A blood-based test pinpoints which patients with metastatic colorectal cancer will benefit from treatment with cetuximab.1

Only approximately half of patients with incurable colorectal cancer benefit from cetuximab, and the reason behind its futility for so many patients has been a mystery.

“Our research discovered that the blood marker FCGR2A identifies a new group of patients that will benefit from taking cetuximab. With this finding, we believe we are now on the way to move it into the clinical setting to provide patients targeted, effective treatment,” said Geoffrey Liu, MD, MSc, clinician-scientist at Princess Margaret Cancer Centre, University Health Network in Toronto, Ontario, Canada. The research was done in collaboration with the Canadian Cancer Trials Group and the Australasian Gastro-Intestinal Trials Group.

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This study follows up on an international clinical trial published almost 10 years ago that found cetuximab improves overall survival and progression-free survival in patients with colorectal cancer in whom other treatments have failed.2

“In a group of metastatic colorectal cancer patients who were running out of treatment options, the previous clinical trial determined that cetuximab was most effective in a certain group of patients with tumors carrying a RAS mutation,” said Liu. “But it certainly didn’t work for everyone and so the race was on to find out how to better identify which patients would benefit from this drug.”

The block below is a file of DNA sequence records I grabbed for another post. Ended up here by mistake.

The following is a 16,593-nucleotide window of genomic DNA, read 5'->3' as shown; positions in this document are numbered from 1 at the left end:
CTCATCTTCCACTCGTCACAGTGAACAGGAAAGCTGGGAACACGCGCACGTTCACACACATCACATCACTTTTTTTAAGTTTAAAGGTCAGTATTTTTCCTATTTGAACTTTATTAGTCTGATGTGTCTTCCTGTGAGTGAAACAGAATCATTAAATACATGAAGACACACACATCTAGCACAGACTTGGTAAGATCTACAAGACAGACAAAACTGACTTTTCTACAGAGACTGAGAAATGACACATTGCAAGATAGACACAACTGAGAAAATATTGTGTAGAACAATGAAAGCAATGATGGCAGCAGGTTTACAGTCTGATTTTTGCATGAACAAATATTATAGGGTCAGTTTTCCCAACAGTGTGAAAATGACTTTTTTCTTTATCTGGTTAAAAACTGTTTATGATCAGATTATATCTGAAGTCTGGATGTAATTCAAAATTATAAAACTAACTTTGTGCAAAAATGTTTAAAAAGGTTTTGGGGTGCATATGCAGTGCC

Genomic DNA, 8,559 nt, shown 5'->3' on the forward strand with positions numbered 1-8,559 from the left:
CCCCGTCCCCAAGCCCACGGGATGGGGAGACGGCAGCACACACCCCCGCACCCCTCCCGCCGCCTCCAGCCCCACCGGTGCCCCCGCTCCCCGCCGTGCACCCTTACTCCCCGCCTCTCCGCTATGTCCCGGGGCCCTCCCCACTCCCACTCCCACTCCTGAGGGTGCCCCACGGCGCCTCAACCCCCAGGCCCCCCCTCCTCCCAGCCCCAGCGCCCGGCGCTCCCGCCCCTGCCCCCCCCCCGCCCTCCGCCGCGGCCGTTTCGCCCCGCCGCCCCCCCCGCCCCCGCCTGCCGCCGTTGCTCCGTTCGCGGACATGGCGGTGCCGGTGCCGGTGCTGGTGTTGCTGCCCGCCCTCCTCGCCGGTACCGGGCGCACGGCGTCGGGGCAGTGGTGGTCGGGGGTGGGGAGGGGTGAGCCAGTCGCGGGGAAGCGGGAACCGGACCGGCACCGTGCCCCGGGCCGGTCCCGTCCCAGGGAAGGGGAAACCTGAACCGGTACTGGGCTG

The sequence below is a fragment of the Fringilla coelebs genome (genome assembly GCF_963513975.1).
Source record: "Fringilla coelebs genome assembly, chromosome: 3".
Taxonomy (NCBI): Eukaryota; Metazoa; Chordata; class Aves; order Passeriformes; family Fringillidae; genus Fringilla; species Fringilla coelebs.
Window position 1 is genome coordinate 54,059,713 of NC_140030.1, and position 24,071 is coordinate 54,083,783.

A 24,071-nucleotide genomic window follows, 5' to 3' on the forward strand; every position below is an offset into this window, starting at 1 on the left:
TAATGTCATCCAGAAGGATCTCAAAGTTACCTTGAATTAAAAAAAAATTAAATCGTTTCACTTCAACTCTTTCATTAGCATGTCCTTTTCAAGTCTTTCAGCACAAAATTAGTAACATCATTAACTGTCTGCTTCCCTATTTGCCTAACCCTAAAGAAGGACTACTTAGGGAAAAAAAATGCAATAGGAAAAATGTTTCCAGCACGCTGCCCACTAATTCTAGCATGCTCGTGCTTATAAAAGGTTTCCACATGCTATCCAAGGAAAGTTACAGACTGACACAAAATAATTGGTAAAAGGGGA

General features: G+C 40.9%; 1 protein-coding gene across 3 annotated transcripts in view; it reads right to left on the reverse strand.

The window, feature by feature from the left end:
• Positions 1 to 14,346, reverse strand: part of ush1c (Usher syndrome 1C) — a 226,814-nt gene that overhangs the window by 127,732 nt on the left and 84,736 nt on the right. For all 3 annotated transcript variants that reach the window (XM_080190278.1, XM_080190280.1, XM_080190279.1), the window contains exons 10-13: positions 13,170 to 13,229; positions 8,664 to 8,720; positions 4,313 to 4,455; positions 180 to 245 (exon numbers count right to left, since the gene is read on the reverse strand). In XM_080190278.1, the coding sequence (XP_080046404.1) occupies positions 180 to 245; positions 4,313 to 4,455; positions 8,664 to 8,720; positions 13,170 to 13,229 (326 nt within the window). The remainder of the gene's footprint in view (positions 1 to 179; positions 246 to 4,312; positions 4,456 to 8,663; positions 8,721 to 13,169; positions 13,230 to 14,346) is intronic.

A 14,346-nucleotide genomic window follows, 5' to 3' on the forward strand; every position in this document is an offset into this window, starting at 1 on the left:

Liu explained that their finding came from analyzing archived tumor and normal tissue samples from 527 of the patients who were enrolled in the earlier trial. They analyzed blood and normal tissues for heritable genetic variations.

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Cetuximab was found to work best for patients whose colorectal cancer had the wild-type version of the KRAS gene and the FCGR2A H/H genotypes. Cetuximab was significantly less beneficial for patients with germline, or inherited, FCGR2A R alleles.


1. Liu G, Tu D, Lewis M, et al. Fc-γ receptor polymorphisms, cetuximab therapy, and survival in the NCIC CTG CO.17 trial of colorectal cancer [published online ahead of print May 15, 2016]. Clin Cancer Res. doi:10.1158/1078-0432.CCR-15-0414.

2. Jonker DJ, O’Callaghan CJ, Karapetis CS, et al. Cetuximab for the treatment of colorectal cancer. New Engl J Med. 2007;357(20):2040-2048.